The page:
• India sees a spurt in the cases of breast cancer in the age group of 30 to 50, and the same is likely to increase.

    credit: 9jahealth
  • Breast cancer is a disease in which malignant (cancer) cells form in the tissues of the breast.

The following are risk factors for breast cancer:

  • Older age, especially 60 years or over
  • Family history of breast cancer
  • First menstrual period (menarche) before age 12
  • Menopause at age 55 or over
  • First childbirth after age 35
  • No children
  • Tall height (5’8” or taller)
  • Dense breasts
  • History of benign breast disease (like atypical hyperplasia)

Signs and symptoms of breast cancer may include:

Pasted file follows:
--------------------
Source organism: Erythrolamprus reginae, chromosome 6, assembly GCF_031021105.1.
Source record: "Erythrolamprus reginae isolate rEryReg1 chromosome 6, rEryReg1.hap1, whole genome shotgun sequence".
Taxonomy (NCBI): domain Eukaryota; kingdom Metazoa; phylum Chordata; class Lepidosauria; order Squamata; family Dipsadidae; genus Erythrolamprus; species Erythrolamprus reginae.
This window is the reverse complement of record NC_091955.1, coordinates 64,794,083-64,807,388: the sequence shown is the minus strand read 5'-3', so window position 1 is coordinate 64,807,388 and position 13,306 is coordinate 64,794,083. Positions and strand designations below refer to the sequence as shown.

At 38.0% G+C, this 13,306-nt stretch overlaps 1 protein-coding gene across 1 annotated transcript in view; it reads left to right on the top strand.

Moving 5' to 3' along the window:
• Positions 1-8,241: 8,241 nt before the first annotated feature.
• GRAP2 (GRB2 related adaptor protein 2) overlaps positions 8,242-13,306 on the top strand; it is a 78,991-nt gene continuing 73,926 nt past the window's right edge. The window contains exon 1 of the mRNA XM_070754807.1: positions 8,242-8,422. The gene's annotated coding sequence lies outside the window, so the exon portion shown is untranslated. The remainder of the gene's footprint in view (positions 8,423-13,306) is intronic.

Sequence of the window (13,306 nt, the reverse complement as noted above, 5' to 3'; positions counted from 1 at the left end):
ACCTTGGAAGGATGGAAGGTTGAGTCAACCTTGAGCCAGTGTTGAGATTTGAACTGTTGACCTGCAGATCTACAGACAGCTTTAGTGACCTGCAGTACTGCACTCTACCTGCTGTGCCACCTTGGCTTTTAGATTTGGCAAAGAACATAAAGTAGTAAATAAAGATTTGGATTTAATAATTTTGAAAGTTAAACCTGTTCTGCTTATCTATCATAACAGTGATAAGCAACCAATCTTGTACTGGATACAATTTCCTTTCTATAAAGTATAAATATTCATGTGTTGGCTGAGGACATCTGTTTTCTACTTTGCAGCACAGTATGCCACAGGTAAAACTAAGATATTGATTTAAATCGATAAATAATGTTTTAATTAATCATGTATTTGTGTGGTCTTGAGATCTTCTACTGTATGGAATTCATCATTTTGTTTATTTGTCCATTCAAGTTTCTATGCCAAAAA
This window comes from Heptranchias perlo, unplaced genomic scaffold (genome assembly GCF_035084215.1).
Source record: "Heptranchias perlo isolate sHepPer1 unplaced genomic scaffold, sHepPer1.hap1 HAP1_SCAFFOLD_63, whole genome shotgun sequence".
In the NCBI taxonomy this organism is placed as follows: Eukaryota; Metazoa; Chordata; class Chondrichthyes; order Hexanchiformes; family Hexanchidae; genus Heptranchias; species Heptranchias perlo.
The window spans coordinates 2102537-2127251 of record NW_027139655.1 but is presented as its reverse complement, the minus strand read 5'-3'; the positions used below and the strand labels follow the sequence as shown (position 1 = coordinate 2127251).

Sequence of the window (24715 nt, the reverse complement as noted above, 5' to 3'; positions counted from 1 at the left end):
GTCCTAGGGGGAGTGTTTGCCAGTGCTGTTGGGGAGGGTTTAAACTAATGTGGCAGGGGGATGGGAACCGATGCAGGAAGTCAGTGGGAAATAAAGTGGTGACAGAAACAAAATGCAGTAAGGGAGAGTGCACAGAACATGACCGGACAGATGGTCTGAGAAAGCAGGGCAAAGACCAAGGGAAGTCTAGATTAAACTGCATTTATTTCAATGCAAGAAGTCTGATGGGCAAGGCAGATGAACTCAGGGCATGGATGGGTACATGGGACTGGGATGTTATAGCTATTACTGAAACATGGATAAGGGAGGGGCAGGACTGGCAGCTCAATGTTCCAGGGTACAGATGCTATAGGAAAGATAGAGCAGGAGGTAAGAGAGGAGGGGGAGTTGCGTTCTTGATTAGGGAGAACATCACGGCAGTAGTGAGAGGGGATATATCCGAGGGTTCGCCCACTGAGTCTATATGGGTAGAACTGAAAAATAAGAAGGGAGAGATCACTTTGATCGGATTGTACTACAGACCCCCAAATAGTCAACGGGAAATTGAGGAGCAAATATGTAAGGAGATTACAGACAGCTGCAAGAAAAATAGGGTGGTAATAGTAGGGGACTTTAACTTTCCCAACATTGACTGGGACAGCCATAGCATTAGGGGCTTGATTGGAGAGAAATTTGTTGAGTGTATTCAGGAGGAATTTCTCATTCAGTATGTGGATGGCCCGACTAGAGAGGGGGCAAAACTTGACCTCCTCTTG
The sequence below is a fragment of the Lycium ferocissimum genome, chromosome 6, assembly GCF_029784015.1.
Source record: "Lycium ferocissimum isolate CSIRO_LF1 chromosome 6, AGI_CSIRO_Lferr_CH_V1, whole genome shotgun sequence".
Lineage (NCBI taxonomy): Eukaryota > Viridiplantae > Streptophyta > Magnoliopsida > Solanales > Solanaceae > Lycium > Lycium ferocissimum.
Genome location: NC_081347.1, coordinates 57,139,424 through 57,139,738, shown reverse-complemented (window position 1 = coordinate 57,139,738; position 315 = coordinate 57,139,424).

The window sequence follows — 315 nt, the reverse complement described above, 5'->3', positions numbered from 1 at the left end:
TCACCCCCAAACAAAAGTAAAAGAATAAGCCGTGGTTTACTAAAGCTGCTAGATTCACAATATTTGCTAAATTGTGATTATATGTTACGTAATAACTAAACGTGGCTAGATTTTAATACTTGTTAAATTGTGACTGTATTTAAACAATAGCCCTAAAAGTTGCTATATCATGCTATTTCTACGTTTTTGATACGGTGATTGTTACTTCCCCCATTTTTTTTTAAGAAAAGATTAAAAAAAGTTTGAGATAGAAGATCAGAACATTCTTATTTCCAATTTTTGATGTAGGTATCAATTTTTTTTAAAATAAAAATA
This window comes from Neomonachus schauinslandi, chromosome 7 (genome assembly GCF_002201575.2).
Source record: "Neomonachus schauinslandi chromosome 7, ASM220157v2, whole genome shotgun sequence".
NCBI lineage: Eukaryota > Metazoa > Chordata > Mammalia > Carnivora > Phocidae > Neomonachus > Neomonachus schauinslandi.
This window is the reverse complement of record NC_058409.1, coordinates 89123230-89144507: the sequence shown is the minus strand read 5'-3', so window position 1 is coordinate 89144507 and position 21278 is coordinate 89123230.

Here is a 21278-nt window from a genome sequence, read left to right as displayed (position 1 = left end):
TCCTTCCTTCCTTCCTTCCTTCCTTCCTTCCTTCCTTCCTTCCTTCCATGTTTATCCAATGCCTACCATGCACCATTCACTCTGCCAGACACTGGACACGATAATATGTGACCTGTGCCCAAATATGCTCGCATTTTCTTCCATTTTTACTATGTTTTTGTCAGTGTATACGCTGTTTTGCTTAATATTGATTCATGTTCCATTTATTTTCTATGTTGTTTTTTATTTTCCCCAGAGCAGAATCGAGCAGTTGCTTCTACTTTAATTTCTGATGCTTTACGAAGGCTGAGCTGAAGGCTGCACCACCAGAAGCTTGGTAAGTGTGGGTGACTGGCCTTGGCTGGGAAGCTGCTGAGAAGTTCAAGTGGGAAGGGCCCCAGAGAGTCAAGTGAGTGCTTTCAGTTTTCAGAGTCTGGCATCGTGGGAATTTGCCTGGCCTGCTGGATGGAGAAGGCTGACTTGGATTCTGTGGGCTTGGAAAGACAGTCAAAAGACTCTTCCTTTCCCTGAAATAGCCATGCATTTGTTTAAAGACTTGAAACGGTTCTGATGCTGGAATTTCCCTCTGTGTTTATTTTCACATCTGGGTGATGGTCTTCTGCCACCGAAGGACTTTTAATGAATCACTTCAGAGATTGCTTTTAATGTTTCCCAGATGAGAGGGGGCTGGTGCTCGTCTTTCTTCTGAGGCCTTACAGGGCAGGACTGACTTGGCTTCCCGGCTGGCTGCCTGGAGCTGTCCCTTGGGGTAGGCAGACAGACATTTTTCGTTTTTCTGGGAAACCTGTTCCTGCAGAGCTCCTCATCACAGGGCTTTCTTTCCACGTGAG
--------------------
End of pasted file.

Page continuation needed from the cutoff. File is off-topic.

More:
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  • A breast lump or thickening that feels different from the surrounding tissue
  • Change in the size, shape or appearance of a breast
  • Changes to the skin over the breast, such as dimpling
  • A newly inverted nipple
  • Peeling, scaling, crusting or flaking of the pigmented area of skin surrounding the nipple (areola) or breast skin
  • Redness or pitting of the skin over your breast, like the skin of an orange

 

credit: Myoclinic

Breast cancer cannot be prevented but it can surely be treated within time. Here are some things that all of us can do:

 

Breast cancer is a treatable disease and chances of survival are higher if it’s detected in time. The only way to do so is by being aware of how it can be detected and early diagnosis can be done. The simplest way to breast cancer prevention is by being able to do a self-breast examination. Women should be doing this on a regular basis after they turn 30. Prevention is a step away from a cure. Be aware, be prepared.

1. Keep Weight in Check